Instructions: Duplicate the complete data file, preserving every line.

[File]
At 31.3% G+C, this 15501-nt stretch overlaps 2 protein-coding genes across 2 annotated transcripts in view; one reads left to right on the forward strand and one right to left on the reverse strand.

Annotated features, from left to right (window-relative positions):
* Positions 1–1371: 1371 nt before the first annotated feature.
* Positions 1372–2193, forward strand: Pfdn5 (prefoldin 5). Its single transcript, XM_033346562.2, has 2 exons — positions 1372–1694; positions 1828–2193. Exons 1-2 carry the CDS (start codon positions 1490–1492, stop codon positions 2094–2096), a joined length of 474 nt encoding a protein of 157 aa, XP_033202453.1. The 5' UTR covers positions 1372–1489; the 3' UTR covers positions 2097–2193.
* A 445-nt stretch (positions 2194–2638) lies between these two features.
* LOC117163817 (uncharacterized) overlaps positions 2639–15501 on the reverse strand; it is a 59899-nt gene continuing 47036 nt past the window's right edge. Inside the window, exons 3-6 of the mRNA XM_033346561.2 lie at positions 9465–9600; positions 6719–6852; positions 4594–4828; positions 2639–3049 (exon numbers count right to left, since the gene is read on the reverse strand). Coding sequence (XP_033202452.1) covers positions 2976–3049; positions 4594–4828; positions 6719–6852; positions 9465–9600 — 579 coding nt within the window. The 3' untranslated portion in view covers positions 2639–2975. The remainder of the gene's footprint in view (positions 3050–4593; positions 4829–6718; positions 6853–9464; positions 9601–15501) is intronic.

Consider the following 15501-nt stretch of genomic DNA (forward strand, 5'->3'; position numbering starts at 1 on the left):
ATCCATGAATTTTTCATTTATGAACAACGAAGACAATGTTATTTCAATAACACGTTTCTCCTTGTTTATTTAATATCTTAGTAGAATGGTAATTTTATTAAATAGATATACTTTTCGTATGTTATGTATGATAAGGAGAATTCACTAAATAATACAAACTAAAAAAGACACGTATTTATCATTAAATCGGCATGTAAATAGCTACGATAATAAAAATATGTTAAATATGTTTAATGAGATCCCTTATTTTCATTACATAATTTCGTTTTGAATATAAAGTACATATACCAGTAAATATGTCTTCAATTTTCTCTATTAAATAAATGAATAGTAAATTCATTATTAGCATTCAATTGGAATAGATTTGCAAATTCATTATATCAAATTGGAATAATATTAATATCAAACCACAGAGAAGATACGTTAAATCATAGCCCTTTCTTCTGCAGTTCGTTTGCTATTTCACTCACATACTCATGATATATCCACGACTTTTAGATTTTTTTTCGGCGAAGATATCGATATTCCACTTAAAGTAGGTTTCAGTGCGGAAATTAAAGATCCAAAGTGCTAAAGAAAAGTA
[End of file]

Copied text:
At 31.3% G+C, this 15501-nt stretch overlaps 2 protein-coding genes across 2 annotated transcripts in view; one reads left to right on the forward strand and one right to left on the reverse strand.

Annotated features, from left to right (window-relative positions):
* Positions 1–1371: 1371 nt before the first annotated feature.
* Positions 1372–2193, forward strand: Pfdn5 (prefoldin 5). Its single transcript, XM_033346562.2, has 2 exons — positions 1372–1694; positions 1828–2193. Exons 1-2 carry the CDS (start codon positions 1490–1492, stop codon positions 2094–2096), a joined length of 474 nt encoding a protein of 157 aa, XP_033202453.1. The 5' UTR covers positions 1372–1489; the 3' UTR covers positions 2097–2193.
* A 445-nt stretch (positions 2194–2638) lies between these two features.
* LOC117163817 (uncharacterized) overlaps positions 2639–15501 on the reverse strand; it is a 59899-nt gene continuing 47036 nt past the window's right edge. Inside the window, exons 3-6 of the mRNA XM_033346561.2 lie at positions 9465–9600; positions 6719–6852; positions 4594–4828; positions 2639–3049 (exon numbers count right to left, since the gene is read on the reverse strand). Coding sequence (XP_033202452.1) covers positions 2976–3049; positions 4594–4828; positions 6719–6852; positions 9465–9600 — 579 coding nt within the window. The 3' untranslated portion in view covers positions 2639–2975. The remainder of the gene's footprint in view (positions 3050–4593; positions 4829–6718; positions 6853–9464; positions 9601–15501) is intronic.

Consider the following 15501-nt stretch of genomic DNA (forward strand, 5'->3'; position numbering starts at 1 on the left):
ATCCATGAATTTTTCATTTATGAACAACGAAGACAATGTTATTTCAATAACACGTTTCTCCTTGTTTATTTAATATCTTAGTAGAATGGTAATTTTATTAAATAGATATACTTTTCGTATGTTATGTATGATAAGGAGAATTCACTAAATAATACAAACTAAAAAAGACACGTATTTATCATTAAATCGGCATGTAAATAGCTACGATAATAAAAATATGTTAAATATGTTTAATGAGATCCCTTATTTTCATTACATAATTTCGTTTTGAATATAAAGTACATATACCAGTAAATATGTCTTCAATTTTCTCTATTAAATAAATGAATAGTAAATTCATTATTAGCATTCAATTGGAATAGATTTGCAAATTCATTATATCAAATTGGAATAATATTAATATCAAACCACAGAGAAGATACGTTAAATCATAGCCCTTTCTTCTGCAGTTCGTTTGCTATTTCACTCACATACTCATGATATATCCACGACTTTTAGATTTTTTTTCGGCGAAGATATCGATATTCCACTTAAAGTAGGTTTCAGTGCGGAAATTAAAGATCCAAAGTGCTAAAGAAAAGTA